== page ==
Since Starling desires to keep her practice “modern and up-to-date,” it was natural for her to look to technology for a solution and to enhance her patient outreach and communications efforts.
In July of 2011, she elected to adopt Solutionreach, specifically the SR Engage bundle, designed to:
Starling has also started sending regular practice newsletters with general eye care information, practice news, and information about special offers or events.
“Most patients we as eye doctors, only see once a year. Solutionreach allows us to be in closer contact with the patient throughout the year. Patients identify themselves as part of our practice. They love the birthday greetings — all patients get a text message on their birthday from the practice. It is much harder for patients to slip through the cracks, as they get multiple messages when they are overdue for an exam.” — Dr. Heather Starling, OD, Starling Eye Group
Solutionreach integrates with the majority of practice management and EHR or EMR systems, which meant Starling’s staff didn’t need to spend time entering contact information into Solutionreach separately. Since Solutionreach only reads data from the practice management system, there’s essentially no chance of data corruption or virus infection — and the system is HIPAA ready out-of-the box.
“Solutionreach has freed up my staff and I am able to see more patients. We also have fewer no-shows due to the automatic text and email reminders my patients receive. We get a fantastic return rate on the post-appointment surveys… things that were taking up a lot of staff time to do manually are now done automatically. We have had a great return on our investment.” — Dr. Heather Starling, OD, Starling Eye Group
Solutionreach was a great fit for Starling and her staff, but it might not be the best system for your needs. The systems listed below are alternatives to Solutionreach that offer similar functionality — some less, some more. See a product summary for each of these systems on TechnologyAdvice.com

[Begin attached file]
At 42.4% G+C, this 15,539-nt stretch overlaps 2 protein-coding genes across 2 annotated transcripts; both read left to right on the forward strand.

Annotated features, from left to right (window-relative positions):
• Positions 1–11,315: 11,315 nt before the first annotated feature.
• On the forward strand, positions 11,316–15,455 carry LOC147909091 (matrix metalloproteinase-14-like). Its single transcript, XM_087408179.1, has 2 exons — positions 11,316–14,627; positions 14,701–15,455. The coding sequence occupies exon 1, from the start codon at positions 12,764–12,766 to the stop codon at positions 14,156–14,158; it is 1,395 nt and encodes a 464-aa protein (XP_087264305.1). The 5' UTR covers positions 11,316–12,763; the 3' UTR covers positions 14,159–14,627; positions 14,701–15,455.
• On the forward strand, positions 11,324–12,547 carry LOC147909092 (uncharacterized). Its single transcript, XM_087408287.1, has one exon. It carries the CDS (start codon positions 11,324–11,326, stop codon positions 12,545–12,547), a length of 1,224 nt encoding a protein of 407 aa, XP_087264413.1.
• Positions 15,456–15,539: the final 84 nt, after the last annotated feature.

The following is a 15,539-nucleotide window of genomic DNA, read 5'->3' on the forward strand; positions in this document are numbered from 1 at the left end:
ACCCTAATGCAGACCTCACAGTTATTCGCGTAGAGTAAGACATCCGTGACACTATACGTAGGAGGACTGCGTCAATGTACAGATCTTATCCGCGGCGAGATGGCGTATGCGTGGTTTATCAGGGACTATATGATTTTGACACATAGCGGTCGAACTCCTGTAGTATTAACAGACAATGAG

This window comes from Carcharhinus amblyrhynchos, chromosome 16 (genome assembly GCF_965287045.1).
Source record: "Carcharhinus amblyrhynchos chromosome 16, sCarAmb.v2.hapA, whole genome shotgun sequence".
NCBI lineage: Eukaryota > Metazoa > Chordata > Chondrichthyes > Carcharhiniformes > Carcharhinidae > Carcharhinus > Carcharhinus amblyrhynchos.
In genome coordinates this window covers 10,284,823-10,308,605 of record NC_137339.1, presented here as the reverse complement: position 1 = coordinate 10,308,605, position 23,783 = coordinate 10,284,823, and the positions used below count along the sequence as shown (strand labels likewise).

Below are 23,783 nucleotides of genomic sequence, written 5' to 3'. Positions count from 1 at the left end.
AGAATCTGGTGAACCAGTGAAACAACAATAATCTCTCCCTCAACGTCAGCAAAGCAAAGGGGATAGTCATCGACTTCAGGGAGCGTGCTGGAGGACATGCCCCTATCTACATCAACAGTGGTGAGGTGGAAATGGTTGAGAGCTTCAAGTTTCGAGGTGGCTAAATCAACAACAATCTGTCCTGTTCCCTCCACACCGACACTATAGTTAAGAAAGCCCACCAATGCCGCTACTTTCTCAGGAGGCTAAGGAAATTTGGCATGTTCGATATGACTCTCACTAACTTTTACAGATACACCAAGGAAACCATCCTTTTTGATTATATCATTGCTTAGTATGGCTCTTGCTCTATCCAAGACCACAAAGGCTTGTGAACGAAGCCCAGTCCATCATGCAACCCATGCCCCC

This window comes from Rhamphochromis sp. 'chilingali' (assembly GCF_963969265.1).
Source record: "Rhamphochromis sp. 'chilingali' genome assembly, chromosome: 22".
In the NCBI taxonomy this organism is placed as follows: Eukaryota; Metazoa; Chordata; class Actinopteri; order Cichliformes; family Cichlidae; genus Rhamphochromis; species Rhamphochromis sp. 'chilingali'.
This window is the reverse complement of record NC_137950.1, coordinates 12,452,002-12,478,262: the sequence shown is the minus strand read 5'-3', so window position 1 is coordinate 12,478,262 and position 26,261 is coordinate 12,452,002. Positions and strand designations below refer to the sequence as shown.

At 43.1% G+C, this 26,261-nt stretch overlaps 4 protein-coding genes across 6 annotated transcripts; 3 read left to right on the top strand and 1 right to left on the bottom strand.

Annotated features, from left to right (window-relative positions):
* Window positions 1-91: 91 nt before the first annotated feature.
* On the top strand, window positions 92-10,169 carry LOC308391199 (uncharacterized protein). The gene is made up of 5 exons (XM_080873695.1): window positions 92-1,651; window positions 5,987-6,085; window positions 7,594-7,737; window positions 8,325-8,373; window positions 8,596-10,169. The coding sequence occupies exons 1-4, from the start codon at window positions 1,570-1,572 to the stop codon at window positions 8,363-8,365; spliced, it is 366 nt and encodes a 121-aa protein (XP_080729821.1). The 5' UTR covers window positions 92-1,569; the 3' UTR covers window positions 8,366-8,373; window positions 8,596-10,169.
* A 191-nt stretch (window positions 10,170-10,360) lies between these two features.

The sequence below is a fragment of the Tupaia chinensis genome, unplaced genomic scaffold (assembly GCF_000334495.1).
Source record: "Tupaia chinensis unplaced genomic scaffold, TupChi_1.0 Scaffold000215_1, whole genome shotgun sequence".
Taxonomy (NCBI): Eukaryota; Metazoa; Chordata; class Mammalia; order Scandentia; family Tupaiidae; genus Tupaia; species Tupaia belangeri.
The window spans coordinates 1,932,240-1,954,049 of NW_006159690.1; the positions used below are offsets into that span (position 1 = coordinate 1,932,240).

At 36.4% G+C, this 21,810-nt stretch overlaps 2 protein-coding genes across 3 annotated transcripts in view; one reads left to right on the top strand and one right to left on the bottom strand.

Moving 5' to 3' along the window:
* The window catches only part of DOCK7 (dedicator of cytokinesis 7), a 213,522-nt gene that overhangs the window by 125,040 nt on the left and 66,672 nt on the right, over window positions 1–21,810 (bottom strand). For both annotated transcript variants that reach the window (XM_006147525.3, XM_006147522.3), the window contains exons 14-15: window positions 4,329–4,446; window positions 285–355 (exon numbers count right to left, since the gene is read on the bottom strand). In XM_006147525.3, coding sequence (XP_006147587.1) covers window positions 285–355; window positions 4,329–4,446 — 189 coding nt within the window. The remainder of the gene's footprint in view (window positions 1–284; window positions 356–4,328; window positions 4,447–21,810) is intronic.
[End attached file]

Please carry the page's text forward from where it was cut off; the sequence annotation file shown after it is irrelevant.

Patient engagement software usually isn’t a tough sell. Case studies like the one above are abundant and prove that engaged patients are typically happier and healthier patients. Our own research on digital patient engagement showed younger patients especially prefer the ability to book appointments, see lab results, and otherwise engage with their physician online. Older patients still prefer to use the phone, and while they usually spend more on their healthcare, engaging younger patients is a better recipe for long-term success and patient loyalty — especially for physicians just beginning to establish a practice.3 There’s also mounting evidence that patients who are more engaged have better health outcomes.
Of course patient care and health outcomes come first, but if your organization participates in the Meaningful Use program, there are a number of objectives and measures directly tied to digital patient engagement, such as the inclusion of patient-generated data in the electronic health record, the capability for patients to access their lab results and other health information, and the sending of messages from provider to patient. Failure to meet the minimum threshold may mean the loss of incentives and a reduction in reimbursement levels for program-eligible providers.
That’s where we come in. Here at TechnologyAdvice, we’ve compiled vast resources — whitepapers, blog posts, podcasts, video walkthroughs, etc. — to help organizations like yours select the technologies that best fit their unique needs. Our unbiased Technology Advisors will listen to your requirements, answer any questions you may have about features, integrations, or pricing, and provide a number of customized recommendations — and our service is completely free. Give them a call today or use the Product Selection Tool at TechnologyAdvice.com to begin narrowing your options.